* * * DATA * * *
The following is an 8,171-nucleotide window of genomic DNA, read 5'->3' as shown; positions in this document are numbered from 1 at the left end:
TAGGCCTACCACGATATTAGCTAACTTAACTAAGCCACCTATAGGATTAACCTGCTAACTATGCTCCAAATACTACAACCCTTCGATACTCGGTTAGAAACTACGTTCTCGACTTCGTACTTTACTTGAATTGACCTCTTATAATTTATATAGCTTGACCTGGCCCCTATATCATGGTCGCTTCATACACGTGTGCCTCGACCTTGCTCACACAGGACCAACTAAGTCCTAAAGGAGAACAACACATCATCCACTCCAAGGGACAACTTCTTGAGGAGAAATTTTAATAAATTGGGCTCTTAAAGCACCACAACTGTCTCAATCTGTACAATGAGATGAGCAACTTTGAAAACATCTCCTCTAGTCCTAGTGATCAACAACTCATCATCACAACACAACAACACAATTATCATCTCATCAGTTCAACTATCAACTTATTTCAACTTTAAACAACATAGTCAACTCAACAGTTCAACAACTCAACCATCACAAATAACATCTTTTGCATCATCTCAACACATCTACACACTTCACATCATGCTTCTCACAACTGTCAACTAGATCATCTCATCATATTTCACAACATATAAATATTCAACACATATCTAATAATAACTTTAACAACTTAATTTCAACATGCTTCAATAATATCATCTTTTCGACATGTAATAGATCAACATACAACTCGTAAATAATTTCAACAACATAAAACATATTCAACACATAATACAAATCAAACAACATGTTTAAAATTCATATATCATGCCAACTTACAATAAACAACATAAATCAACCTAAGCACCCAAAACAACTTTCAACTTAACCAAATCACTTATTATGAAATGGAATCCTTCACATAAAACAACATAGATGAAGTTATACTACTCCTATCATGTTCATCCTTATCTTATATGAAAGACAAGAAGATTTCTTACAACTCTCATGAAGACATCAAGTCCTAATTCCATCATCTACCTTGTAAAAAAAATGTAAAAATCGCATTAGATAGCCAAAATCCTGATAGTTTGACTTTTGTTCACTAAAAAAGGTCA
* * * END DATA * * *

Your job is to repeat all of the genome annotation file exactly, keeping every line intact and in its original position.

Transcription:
The following is an 8,171-nucleotide window of genomic DNA, read 5'->3' as shown; positions in this document are numbered from 1 at the left end:
TAGGCCTACCACGATATTAGCTAACTTAACTAAGCCACCTATAGGATTAACCTGCTAACTATGCTCCAAATACTACAACCCTTCGATACTCGGTTAGAAACTACGTTCTCGACTTCGTACTTTACTTGAATTGACCTCTTATAATTTATATAGCTTGACCTGGCCCCTATATCATGGTCGCTTCATACACGTGTGCCTCGACCTTGCTCACACAGGACCAACTAAGTCCTAAAGGAGAACAACACATCATCCACTCCAAGGGACAACTTCTTGAGGAGAAATTTTAATAAATTGGGCTCTTAAAGCACCACAACTGTCTCAATCTGTACAATGAGATGAGCAACTTTGAAAACATCTCCTCTAGTCCTAGTGATCAACAACTCATCATCACAACACAACAACACAATTATCATCTCATCAGTTCAACTATCAACTTATTTCAACTTTAAACAACATAGTCAACTCAACAGTTCAACAACTCAACCATCACAAATAACATCTTTTGCATCATCTCAACACATCTACACACTTCACATCATGCTTCTCACAACTGTCAACTAGATCATCTCATCATATTTCACAACATATAAATATTCAACACATATCTAATAATAACTTTAACAACTTAATTTCAACATGCTTCAATAATATCATCTTTTCGACATGTAATAGATCAACATACAACTCGTAAATAATTTCAACAACATAAAACATATTCAACACATAATACAAATCAAACAACATGTTTAAAATTCATATATCATGCCAACTTACAATAAACAACATAAATCAACCTAAGCACCCAAAACAACTTTCAACTTAACCAAATCACTTATTATGAAATGGAATCCTTCACATAAAACAACATAGATGAAGTTATACTACTCCTATCATGTTCATCCTTATCTTATATGAAAGACAAGAAGATTTCTTACAACTCTCATGAAGACATCAAGTCCTAATTCCATCATCTACCTTGTAAAAAAAATGTAAAAATCGCATTAGATAGCCAAAATCCTGATAGTTTGACTTTTGTTCACTAAAAAAGGTCA